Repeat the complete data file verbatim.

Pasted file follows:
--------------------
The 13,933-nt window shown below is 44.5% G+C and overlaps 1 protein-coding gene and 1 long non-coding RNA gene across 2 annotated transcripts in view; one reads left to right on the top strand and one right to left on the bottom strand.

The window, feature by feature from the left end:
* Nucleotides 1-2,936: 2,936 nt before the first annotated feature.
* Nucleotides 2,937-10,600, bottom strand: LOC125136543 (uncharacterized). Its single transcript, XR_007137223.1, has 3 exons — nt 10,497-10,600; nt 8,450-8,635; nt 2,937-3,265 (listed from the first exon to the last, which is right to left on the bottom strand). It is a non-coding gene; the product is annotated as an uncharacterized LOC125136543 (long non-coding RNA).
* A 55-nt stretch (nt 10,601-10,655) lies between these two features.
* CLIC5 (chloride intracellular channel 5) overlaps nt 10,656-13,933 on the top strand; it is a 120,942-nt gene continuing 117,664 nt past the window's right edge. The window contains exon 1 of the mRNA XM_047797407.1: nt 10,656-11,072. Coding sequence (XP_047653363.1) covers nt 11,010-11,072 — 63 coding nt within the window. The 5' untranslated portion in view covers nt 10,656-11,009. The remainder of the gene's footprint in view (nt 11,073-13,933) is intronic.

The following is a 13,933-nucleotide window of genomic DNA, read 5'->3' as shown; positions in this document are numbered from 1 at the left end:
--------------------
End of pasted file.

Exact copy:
The 13,933-nt window shown below is 44.5% G+C and overlaps 1 protein-coding gene and 1 long non-coding RNA gene across 2 annotated transcripts in view; one reads left to right on the top strand and one right to left on the bottom strand.

The window, feature by feature from the left end:
* Nucleotides 1-2,936: 2,936 nt before the first annotated feature.
* Nucleotides 2,937-10,600, bottom strand: LOC125136543 (uncharacterized). Its single transcript, XR_007137223.1, has 3 exons — nt 10,497-10,600; nt 8,450-8,635; nt 2,937-3,265 (listed from the first exon to the last, which is right to left on the bottom strand). It is a non-coding gene; the product is annotated as an uncharacterized LOC125136543 (long non-coding RNA).
* A 55-nt stretch (nt 10,601-10,655) lies between these two features.
* CLIC5 (chloride intracellular channel 5) overlaps nt 10,656-13,933 on the top strand; it is a 120,942-nt gene continuing 117,664 nt past the window's right edge. The window contains exon 1 of the mRNA XM_047797407.1: nt 10,656-11,072. Coding sequence (XP_047653363.1) covers nt 11,010-11,072 — 63 coding nt within the window. The 5' untranslated portion in view covers nt 10,656-11,009. The remainder of the gene's footprint in view (nt 11,073-13,933) is intronic.

The following is a 13,933-nucleotide window of genomic DNA, read 5'->3' as shown; positions in this document are numbered from 1 at the left end: